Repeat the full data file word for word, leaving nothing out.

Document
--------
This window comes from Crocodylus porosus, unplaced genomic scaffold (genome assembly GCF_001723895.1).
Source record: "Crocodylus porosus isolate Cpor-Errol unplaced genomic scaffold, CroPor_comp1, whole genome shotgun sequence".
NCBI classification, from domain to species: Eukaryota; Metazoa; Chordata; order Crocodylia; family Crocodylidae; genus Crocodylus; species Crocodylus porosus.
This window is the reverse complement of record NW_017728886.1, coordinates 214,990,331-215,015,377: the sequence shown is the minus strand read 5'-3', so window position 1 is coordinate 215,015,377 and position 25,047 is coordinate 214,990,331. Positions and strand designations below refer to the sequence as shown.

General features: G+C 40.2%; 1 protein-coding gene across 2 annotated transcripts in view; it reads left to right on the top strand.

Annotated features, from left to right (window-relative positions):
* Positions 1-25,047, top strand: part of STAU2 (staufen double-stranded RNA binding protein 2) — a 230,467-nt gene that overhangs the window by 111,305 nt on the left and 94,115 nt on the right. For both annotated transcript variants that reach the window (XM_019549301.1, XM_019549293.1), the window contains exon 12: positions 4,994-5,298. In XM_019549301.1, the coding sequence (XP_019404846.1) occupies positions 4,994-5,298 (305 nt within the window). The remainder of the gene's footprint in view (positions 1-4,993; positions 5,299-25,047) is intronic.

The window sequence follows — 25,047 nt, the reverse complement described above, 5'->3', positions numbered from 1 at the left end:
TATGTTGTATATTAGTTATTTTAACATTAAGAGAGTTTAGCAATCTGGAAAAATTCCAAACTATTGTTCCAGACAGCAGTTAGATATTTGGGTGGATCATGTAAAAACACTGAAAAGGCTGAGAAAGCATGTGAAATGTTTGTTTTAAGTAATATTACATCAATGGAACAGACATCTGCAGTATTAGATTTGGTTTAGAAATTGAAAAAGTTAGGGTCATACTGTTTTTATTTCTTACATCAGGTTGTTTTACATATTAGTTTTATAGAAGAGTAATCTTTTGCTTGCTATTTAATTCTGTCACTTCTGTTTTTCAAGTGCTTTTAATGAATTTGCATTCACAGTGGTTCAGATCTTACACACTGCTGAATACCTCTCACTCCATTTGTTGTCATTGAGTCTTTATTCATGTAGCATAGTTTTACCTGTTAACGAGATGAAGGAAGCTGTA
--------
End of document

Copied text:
This window comes from Crocodylus porosus, unplaced genomic scaffold (genome assembly GCF_001723895.1).
Source record: "Crocodylus porosus isolate Cpor-Errol unplaced genomic scaffold, CroPor_comp1, whole genome shotgun sequence".
NCBI classification, from domain to species: Eukaryota; Metazoa; Chordata; order Crocodylia; family Crocodylidae; genus Crocodylus; species Crocodylus porosus.
This window is the reverse complement of record NW_017728886.1, coordinates 214,990,331-215,015,377: the sequence shown is the minus strand read 5'-3', so window position 1 is coordinate 215,015,377 and position 25,047 is coordinate 214,990,331. Positions and strand designations below refer to the sequence as shown.

General features: G+C 40.2%; 1 protein-coding gene across 2 annotated transcripts in view; it reads left to right on the top strand.

Annotated features, from left to right (window-relative positions):
* Positions 1-25,047, top strand: part of STAU2 (staufen double-stranded RNA binding protein 2) — a 230,467-nt gene that overhangs the window by 111,305 nt on the left and 94,115 nt on the right. For both annotated transcript variants that reach the window (XM_019549301.1, XM_019549293.1), the window contains exon 12: positions 4,994-5,298. In XM_019549301.1, the coding sequence (XP_019404846.1) occupies positions 4,994-5,298 (305 nt within the window). The remainder of the gene's footprint in view (positions 1-4,993; positions 5,299-25,047) is intronic.

The window sequence follows — 25,047 nt, the reverse complement described above, 5'->3', positions numbered from 1 at the left end:
TATGTTGTATATTAGTTATTTTAACATTAAGAGAGTTTAGCAATCTGGAAAAATTCCAAACTATTGTTCCAGACAGCAGTTAGATATTTGGGTGGATCATGTAAAAACACTGAAAAGGCTGAGAAAGCATGTGAAATGTTTGTTTTAAGTAATATTACATCAATGGAACAGACATCTGCAGTATTAGATTTGGTTTAGAAATTGAAAAAGTTAGGGTCATACTGTTTTTATTTCTTACATCAGGTTGTTTTACATATTAGTTTTATAGAAGAGTAATCTTTTGCTTGCTATTTAATTCTGTCACTTCTGTTTTTCAAGTGCTTTTAATGAATTTGCATTCACAGTGGTTCAGATCTTACACACTGCTGAATACCTCTCACTCCATTTGTTGTCATTGAGTCTTTATTCATGTAGCATAGTTTTACCTGTTAACGAGATGAAGGAAGCTGTA